But in far too many cases those are the only places that got broadband out of the billions of dollars that were spent to build fiber. This is not a blanket indictment of the BTOP program because in some cases that fiber has been an incentive for carriers to build last mile fiber or wireless networks to serve rural customers. But I am also aware of many examples of BTOP fiber networks that bring fiber through a rural town, connect a school and a City Hall and nobody else.

And in many of those communities the existing broadband is poor or non-existent. It is very typical to have some sort of broadband in the towns in rural counties – generally DSL supplied by the phone company or cable modems supplied by a cable company. But in most cases the broadband in these towns is far slower than what is routinely available in big cities. But one generally only has to go a mile or two outside of these rural towns and the broadband stops. There are hundreds of counties that have this situation.

And in a lot of these areas without landline broadband there is also inadequate wireless broadband. Fiber is needed to provide broadband to cell towers if we want to use them to provide 3G or 4G data. Most rural cell towers were built along highways to serve cars and are not built where people live. And so in many rural areas there is no effective broadband.

And so it leads me to ask if there is not some way to help the communities around the schools while we bring broadband to the schools. 100 Mbps or 1 Gbps to a school is a great thing and I applaud this effort. But are we really helping rural students if once they leave school they don’t have enough broadband to do homework?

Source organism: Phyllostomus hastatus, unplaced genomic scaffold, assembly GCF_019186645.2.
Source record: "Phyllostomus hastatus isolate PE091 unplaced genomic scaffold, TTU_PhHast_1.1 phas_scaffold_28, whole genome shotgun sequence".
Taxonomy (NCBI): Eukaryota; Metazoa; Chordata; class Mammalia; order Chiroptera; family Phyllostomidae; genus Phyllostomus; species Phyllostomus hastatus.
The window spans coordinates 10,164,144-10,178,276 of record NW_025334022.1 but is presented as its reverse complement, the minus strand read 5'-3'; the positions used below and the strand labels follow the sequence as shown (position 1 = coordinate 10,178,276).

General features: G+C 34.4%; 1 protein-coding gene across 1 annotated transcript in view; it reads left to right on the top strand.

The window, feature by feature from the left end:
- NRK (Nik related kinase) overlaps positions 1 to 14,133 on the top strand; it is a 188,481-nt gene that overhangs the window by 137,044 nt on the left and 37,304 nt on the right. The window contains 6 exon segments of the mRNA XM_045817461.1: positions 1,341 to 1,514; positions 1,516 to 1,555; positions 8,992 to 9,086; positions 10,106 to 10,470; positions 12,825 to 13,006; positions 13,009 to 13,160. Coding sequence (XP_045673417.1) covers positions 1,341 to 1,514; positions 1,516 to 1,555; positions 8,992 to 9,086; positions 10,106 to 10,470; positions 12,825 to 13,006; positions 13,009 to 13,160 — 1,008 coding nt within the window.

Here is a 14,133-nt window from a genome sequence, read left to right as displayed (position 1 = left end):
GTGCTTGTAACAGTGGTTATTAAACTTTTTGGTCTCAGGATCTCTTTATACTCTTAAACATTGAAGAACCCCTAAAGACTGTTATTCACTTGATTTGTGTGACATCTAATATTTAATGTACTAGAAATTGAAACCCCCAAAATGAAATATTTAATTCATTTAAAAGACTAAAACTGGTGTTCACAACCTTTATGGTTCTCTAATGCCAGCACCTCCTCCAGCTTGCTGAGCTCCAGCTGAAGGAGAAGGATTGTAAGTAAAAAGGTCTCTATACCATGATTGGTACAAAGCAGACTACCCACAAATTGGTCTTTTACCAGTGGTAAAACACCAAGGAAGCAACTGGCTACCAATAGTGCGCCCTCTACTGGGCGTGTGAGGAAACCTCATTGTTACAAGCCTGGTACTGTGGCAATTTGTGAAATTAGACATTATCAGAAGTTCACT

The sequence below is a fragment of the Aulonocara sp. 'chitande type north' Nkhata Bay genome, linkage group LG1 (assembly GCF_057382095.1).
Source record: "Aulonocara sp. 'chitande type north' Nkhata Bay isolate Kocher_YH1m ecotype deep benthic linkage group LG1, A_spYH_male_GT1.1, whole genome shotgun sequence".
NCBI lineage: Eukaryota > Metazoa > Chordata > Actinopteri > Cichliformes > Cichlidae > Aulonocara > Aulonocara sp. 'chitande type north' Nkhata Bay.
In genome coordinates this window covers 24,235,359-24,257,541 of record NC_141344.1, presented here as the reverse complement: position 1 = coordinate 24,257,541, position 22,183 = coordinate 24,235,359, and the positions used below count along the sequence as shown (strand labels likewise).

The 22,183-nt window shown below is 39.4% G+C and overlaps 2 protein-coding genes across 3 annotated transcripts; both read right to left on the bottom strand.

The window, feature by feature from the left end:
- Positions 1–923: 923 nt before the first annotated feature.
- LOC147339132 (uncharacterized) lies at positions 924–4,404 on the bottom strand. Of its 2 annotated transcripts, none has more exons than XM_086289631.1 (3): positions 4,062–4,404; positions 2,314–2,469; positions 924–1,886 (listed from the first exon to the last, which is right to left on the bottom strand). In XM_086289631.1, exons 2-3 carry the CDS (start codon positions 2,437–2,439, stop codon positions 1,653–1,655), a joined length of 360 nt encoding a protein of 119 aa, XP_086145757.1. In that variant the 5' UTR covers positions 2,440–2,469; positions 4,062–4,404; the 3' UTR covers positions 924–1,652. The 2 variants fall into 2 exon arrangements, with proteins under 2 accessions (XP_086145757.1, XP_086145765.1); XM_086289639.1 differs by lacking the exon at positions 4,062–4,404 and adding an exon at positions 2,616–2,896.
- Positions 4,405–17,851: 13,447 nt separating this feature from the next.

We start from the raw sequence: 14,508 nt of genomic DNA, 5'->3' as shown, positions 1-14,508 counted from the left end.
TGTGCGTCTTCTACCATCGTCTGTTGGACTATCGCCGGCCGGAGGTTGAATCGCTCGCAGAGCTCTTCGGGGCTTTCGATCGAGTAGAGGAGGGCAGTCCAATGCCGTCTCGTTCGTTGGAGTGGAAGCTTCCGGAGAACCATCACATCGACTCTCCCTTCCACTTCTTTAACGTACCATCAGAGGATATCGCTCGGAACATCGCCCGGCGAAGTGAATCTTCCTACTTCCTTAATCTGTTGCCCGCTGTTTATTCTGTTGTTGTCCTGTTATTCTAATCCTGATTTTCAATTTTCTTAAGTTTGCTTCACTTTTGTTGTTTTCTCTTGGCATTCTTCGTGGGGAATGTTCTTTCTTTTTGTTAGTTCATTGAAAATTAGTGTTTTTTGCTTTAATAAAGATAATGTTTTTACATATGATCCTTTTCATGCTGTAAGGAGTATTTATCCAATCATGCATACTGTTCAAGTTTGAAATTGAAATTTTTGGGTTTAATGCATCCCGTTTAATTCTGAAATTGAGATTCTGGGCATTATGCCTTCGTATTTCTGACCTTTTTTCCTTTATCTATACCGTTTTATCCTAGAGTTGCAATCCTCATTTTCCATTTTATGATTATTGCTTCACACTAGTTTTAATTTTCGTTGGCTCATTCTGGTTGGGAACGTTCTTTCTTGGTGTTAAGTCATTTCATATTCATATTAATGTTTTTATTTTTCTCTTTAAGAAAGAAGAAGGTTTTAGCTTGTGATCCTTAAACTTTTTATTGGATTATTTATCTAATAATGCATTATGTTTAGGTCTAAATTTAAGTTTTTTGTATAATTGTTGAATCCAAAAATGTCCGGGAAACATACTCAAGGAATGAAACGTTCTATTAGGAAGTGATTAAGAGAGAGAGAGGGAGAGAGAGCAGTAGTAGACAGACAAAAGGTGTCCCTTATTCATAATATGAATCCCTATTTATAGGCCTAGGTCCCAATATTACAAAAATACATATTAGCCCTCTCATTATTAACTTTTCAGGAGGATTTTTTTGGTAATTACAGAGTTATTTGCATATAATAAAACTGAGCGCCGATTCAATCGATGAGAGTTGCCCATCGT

The original BTOP program that built fiber through rural communities did not go far enough. We need some way in this country to now build the rest of the fiber network and connect everybody. I would be a lot more excited about this announcement if it said that we were going to bring fiber to 99% of rural homes in five years.

I work with a lot of rural communities trying to get funding to build fiber and it is tough. These projects suffer from having a large infrastructure cost per household due to the sparse population in rural areas. These projects have a hard time getting funded through traditional funding sources like municipal bonds. If the federal government really wants to help rural areas get fiber they should be looking at ways that would help get rural fiber projects funded.

I don’t think it’s necessary for the federal government to step in and hand out the money to build rural fiber. That would probably just give us more BTOP programs and networks. But there are concrete steps the federal government could take that would make it easier to get this done. Rural communities are willing to pay for fiber themselves, but that desire is meaningless if nobody will lend them the money. So the best way to help rural America get broadband is to make it easier for rural communities to do it themselves. That is going to mean something like loan guarantees or lower interest rates for these projects.

The federal government already operates a ‘bank’ to provide rural broadband at the Rural Utility Service (RUS) that is part of the Department of Agriculture. But that money is so hard to obtain by rural governments that it might as well not exist. It would be easy to make the RUS into a functional program – it just takes the will to make it work.

In the last year we have had two big announcements at the federal level about broadband. One was to promote gigabit cities and now we will have broadband to 99% of schools. I am still waiting for the announcement that matters – to bring broadband to people.